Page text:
Internationally Renowned Adventurer, Producer and Survival Consultant
What Makes Megan a Nite Maverick?
Described by adventurer, writer and tv presenter, Bear Grylls as being 'Stronger than 99% of the men I know’, Megan's primal drive to travel and explore means she can often be found breaking trail through waist deep snow, swinging in her hammock in the depths of a jungle or sharing stories sat around a campfire under the desert stars.
She has a vast wealth of experience and knowledge, gained from leading hundreds of expeditions and consulting for TV survival and adventure shows across the globe. As an expedition leader, Megan sets up and leads adventures to remote wilderness environments where she has lived and worked for extended periods with indigenous communities from the San bushmen in Africa to the Sami reindeer herders in the Arctic to the Iban jungle dwellers in Borneo and many more.
Happy both behind and in front of the camera, Megan has been an integral part of creating Emmy award winning content and leading A-list talent and film crew in remote wilderness environments for the past 20 years. Author of the best selling book 'Mind of a Survivor’ her next publication 'I of the storm', will be launched later this year.
Arctic Sweden - 500km
My thighs tremble, a deep ache in my left hip screaming for me to stop as an old injury destabilised recently in an accident triggers my psoas muscle, pulling on my lower back. Forward movement on our skis through the thigh deep powder snow, with a mean crust on top has forced the pace down to a km an hour. A deep breath of freezing air in and out through the nose ‘No pain, no pain’ a mantra which when conditions get bad and my body aches to stop I say to myself. I instantly feel my shoulders and muscles relax, the familiar mantra reminding me that my body has faced far worse and the discomfort will be temporary. I feel my focus expand away from the ache, extending back out over the Arctic landscape around me and peace once again falls over me as I push forwards.
As much as I love the jungles of the world and have spent many years’ worth of time working and exploring them, the cold places have always captured my heart and my imagination like no other environment. I made a promise to myself during the covid lockdowns when my schedule had gone from spending 10 / 11 months overseas heading up the rigging and safety on high stress adventure TV shoots to standstill that I would spend more time over the coming years on adventures for myself again without clients. Last year I skied across Iceland, ran across the Gobi desert and established some new alpine climbing routes in Mongolia, this year I find myself in Arctic Sweden on a 500km adventure over 16 days through the highlands bivvying and sleeping in rough shelters.
In the mornings the temperatures are -35 Celsius rising to -15 middle of the day. Some days are whiteouts, visibility dropping to around five meters, the white of the snow blending with the clag and spindrift blowing round us creating a weird phenomenon where you have no idea if you’re moving or not and you ski on a bearing without taking your eyes off the compass. In conditions like this you truly see how easy it is to get turned around. When conditions are like this going is slow unless you’re on a lake as you probe ahead with ski poles to ensure that you don’t ski off the edge of anything as its impossible to see the depth of the landscape. Other days are blue bird days where the breathless beauty of the surrounding world captivates the senses, on these days the warmth of the sun on the face is a welcome treat fostering the hope that the clear skies will later reveal the aurora borealis (northern lights). The display we saw was the best show I have ever seen, I felt like I was on the set of ‘stranger things’ the sky lit green as the ribbons flowed across the night sky above us, making me appreciate the mythology and folklore many indigenous cultures hold which surrounds these ethereal light shows.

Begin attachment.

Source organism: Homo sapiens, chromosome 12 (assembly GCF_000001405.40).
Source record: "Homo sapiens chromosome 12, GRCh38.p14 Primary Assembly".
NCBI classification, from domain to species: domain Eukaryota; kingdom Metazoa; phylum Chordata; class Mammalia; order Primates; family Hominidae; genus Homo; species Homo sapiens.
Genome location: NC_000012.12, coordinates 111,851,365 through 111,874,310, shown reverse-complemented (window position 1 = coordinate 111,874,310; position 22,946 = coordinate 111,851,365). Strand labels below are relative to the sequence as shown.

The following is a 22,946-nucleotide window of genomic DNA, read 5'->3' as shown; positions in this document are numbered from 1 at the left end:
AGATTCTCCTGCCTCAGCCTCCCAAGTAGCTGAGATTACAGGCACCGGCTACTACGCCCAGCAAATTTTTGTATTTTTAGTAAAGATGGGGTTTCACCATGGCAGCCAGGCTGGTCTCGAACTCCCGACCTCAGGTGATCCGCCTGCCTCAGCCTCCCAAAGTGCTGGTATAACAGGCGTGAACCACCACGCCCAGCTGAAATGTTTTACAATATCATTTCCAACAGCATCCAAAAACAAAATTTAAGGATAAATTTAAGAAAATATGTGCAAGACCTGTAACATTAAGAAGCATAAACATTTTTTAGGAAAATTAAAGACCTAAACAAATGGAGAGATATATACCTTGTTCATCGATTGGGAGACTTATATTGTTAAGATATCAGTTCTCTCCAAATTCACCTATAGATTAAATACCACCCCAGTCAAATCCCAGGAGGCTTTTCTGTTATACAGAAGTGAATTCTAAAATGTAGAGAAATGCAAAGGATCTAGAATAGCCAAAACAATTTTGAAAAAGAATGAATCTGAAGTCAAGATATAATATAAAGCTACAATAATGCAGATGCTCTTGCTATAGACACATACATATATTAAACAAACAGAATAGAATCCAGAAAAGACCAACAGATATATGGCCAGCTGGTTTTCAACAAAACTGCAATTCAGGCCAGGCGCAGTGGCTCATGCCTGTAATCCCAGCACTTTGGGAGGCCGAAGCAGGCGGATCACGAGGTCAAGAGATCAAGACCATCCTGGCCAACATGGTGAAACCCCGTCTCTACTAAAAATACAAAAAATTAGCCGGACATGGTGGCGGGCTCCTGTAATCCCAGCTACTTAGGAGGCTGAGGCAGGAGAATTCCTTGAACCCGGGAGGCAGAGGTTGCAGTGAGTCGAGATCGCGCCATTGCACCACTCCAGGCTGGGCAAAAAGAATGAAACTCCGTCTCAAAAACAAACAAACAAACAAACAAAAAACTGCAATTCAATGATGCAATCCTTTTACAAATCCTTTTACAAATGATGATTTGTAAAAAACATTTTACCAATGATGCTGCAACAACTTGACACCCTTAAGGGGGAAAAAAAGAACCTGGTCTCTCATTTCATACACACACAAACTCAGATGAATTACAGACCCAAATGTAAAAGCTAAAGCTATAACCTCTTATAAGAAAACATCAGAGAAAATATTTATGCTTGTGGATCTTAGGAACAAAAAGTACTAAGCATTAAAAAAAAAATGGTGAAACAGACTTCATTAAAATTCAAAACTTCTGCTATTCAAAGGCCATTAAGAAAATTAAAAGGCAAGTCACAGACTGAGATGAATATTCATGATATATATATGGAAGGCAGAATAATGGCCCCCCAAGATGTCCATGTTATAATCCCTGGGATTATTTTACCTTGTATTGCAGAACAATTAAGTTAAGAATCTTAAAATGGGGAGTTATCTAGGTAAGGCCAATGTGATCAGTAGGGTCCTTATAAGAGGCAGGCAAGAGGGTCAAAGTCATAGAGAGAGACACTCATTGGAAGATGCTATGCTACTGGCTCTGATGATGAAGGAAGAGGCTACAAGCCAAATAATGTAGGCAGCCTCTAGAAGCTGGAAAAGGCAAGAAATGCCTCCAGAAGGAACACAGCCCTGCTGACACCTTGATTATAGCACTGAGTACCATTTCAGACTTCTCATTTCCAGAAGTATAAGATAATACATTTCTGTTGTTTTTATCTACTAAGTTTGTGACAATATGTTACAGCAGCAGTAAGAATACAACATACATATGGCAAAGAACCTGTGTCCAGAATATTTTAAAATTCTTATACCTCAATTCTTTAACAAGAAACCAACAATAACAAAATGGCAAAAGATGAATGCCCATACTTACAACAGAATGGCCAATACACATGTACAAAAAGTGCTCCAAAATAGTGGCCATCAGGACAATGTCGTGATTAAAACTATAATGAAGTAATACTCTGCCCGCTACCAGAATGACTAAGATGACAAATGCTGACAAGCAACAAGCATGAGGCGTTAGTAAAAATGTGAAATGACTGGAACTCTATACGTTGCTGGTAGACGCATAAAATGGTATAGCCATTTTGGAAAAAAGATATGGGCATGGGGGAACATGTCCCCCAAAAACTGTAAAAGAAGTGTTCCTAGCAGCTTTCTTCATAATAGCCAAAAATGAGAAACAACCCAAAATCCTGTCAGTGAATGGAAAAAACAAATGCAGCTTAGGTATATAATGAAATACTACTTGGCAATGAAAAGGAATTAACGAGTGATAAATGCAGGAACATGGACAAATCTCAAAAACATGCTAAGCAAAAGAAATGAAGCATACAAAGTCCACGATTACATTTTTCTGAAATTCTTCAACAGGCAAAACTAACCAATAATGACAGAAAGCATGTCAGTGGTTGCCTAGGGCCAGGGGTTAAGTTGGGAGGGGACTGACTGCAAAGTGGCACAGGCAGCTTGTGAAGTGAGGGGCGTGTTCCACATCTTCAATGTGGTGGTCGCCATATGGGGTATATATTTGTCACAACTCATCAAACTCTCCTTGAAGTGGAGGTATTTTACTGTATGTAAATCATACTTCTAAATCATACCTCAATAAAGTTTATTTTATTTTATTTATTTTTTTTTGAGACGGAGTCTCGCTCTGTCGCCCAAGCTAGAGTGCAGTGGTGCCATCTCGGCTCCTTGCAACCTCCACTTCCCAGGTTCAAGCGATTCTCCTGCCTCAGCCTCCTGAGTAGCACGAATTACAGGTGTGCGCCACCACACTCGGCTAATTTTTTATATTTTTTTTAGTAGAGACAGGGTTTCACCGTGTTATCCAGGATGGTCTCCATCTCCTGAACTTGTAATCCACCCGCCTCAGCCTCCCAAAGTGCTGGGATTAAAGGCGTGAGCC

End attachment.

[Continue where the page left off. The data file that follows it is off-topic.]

As we made our way across the landscape it was a time of reflection and recharge for me as I move into the next chapter of the journey of my career. Excited to share this with you before too long…
Plans for 2023
March - Sweden - 500miles speed attempt of the Kungsleden trail on skis
April - June - India - spearheading Indian adventure shows & training
teams in how to make them
July - China - training young female Chinese leaders in resilience utilising
adventure as a medium
August - Pakistan - filmmaking around K2
September - Mongolia - Tracing snow leopards and spending time with the
December - Broughton Island, Canada - polar sea ice training and heading up a
climate project training mission
Nite Maverick > Click to play video
As Worn By Megan
"The Atlas was thrown in the deep end literally as it accompanied me out to the jungles and islands of Malaysia and Panama on a recent location scout for a TV show. In and out of air conditioning and high humidity levels. Bashed on rocks and in and out of salt and fresh water as I measured depths for cliff jumps and explored jungle rivers. Not a scratch or any misting up."
The Atlas is proud to share its DNA with the first “Dirty Dozen” field watches worn during World War II. The name was given to designs from twelve companies commissioned by the Ministry of Defence for a new kind of wristwatch able to perform in the field under the most extreme pressures. Strict performance specifications included waterproofing, timekeeping, luminous markings on the dial and robust case construction.
It has been designed and engineered to meet the same strict criteria and reflect the style and needs of the mavericks who put it to the test today.